Table 1 shows baseline demographic, health, and sexual risk taking variables. Our cohort (n = 506) primarily consisted of unmarried, low-income women with low educational attainment, poor access to health care, and a high risk for recurrent STIs.
Table 2 summarizes womens’ responses regarding acceptability of potential microbicides (n = 506). The groups were similar in their experience with the use of a personal/vaginal lubricant. When asked if they would use a microbicide with the characteristics of KY jelly, 324 (64%) women answered “yes,” 75 (15%) answered “maybe,” and 107 (21%) answered “no.” There was no difference in acculturation among the women who answered yes or maybe (data not shown), and thus we considered these 399 women to be potential microbicide users.
Table 3 presents the likelihood of sexual risk taking behaviors, given an effective microbicide, among potential microbicide users (n = 399). Of note, there was no difference in risk taking behaviors among the 324 women who answered they would use microbicides versus the 75 women who answered they might use microbicides (data not shown). There was a trend, which was significant in 3 risk behaviors (1-night stands, multiple sexual partners, and unprotected sex), of the AH women reporting that they would potentially be more likely to engage in risk taking behaviors, given an effective microbicide. Of note, of the 8 sexual risk behaviors asked, the major behavioral change noted was nonuse of condoms. The reliability coefficient (α) of our 8 question sexual risk-taking scale was 0.71. Because the condom question had a large effect, we recalculated the reliability coefficient without it: the resulting coefficient was 0.76.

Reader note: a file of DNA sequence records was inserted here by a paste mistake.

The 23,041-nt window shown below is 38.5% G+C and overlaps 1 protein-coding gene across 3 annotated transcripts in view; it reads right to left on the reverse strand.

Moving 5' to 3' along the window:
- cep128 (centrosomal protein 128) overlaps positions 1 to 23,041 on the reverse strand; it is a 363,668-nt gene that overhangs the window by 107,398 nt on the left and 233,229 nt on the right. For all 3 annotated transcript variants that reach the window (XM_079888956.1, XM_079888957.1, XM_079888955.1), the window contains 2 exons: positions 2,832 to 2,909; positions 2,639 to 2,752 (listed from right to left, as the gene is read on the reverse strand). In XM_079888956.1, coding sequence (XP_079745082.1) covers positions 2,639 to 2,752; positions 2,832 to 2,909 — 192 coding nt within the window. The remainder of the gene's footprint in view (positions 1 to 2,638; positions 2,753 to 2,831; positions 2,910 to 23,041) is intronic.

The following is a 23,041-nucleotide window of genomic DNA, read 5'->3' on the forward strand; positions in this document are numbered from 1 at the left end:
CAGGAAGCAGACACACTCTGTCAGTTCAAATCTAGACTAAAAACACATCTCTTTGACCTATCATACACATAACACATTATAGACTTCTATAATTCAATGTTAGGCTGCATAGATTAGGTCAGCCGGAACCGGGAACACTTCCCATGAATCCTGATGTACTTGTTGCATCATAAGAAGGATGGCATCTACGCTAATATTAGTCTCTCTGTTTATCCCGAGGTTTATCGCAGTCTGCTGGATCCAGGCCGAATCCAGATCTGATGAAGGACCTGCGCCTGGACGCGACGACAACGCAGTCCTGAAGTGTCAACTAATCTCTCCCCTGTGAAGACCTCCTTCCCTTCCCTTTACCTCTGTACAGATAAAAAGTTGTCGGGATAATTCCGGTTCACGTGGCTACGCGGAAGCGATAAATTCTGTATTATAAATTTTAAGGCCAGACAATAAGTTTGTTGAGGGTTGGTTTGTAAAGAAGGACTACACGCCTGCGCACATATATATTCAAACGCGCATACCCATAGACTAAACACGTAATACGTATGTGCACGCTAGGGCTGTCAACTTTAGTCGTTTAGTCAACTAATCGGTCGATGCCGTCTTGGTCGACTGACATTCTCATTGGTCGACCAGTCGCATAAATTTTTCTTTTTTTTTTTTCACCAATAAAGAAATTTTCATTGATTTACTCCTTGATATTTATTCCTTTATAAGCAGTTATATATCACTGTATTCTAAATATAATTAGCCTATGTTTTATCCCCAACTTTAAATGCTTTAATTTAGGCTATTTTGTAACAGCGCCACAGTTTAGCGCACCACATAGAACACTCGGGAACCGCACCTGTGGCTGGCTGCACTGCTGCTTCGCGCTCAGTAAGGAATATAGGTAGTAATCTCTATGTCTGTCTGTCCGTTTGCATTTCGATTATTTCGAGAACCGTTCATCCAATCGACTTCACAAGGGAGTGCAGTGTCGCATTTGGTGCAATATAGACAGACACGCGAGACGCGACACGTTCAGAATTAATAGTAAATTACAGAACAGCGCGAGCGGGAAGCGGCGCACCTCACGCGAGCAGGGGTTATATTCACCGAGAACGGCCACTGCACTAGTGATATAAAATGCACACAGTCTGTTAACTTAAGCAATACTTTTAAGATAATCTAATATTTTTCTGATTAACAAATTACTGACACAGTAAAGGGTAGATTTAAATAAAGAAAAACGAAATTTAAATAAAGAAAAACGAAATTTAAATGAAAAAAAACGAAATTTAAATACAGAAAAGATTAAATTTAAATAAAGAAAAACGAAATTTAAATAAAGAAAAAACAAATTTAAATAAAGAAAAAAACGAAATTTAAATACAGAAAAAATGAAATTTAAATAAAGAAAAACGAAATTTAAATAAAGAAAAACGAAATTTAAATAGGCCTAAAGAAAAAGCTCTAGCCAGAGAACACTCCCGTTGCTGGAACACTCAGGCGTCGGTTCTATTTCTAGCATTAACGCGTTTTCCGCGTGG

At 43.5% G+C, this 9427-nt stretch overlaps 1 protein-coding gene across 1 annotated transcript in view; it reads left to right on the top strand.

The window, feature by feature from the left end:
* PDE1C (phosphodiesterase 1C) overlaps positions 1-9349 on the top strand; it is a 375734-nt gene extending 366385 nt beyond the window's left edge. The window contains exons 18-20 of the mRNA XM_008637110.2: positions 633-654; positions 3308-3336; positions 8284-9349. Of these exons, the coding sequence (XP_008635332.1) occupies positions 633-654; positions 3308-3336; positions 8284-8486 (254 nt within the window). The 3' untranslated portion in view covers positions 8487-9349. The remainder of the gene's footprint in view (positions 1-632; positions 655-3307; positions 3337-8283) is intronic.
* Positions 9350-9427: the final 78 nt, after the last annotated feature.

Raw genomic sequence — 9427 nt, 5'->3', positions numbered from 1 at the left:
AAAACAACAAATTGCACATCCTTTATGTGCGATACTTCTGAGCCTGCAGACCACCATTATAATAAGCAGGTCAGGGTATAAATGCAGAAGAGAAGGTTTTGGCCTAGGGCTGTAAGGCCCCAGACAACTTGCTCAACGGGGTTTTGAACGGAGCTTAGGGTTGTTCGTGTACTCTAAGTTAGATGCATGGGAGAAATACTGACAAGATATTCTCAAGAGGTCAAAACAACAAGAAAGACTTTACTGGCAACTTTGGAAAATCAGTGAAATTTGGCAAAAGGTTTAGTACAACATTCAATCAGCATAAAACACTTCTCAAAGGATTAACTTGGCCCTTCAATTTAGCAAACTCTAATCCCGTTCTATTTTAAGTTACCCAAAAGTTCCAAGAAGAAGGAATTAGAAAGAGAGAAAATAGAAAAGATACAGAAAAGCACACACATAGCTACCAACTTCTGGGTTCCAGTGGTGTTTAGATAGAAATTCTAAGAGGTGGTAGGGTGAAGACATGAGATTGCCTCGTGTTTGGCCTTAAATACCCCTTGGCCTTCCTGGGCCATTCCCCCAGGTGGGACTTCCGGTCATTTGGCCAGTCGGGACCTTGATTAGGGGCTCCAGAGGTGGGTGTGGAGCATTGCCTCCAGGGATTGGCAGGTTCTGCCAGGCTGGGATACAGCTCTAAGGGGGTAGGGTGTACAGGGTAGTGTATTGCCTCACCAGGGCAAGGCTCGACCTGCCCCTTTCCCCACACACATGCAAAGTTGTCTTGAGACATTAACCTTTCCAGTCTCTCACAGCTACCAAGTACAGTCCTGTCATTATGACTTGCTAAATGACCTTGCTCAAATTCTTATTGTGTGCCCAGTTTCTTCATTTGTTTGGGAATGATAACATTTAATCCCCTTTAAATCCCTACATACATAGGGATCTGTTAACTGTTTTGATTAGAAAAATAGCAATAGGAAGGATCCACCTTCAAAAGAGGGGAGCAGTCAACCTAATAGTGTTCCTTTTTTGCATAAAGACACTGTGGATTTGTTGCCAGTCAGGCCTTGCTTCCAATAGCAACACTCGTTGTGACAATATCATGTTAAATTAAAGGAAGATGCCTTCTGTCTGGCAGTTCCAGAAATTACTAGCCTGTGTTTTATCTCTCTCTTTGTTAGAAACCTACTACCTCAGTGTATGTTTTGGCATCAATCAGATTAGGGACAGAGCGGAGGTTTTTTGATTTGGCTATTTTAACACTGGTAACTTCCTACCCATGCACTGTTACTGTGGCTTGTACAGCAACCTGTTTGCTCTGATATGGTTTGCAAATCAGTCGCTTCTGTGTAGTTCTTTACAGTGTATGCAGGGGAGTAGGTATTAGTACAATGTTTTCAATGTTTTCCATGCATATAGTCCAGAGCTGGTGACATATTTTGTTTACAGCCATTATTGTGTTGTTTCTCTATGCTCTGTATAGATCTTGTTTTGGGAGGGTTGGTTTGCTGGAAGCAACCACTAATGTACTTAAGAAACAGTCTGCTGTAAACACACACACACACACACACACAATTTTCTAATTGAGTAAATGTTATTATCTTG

The overall mean sexual risk taking score (including the condom question) was significantly higher among AHs (1.14 ± 1.46) than LAHs (0.67 ± 1.11) and AAs (0.51 ± 0.81) (P <0.001). The significant differences in the means persisted among the 3 cohorts even when the condom question was removed (data not shown).
Of note, at baseline, AHs were significantly younger and less likely to report weekly church attendance. In addition, AAs had significantly higher educational attainment and were less likely to report being unemployed and not in school. Because these 4 variables may be associated with sexual risk taking, we controlled for these potential confounders in the logistic regression analyses outlined in Table 3.
We examined baseline levels of condom use, 1-night stands, multiple sexual partners, and having intercourse within 7 days of meeting a male partner (which we correlated with “having sex before you got to know a man”) among the 399 women who reported that they would use future microbicides. We contrasted these self-reported baseline behaviors with the likelihood of behavioral change reported by the women, given the advent of effective microbicides. We were particularly interested in women who reported “SAFE” baseline behaviors (using condoms, 1 sexual partner etc.) who might be negatively impacted by microbicide availability. We found that potential risk disinhibition and condom migration among these participants was most likely to occur among AHs; these data are provided in Table 4.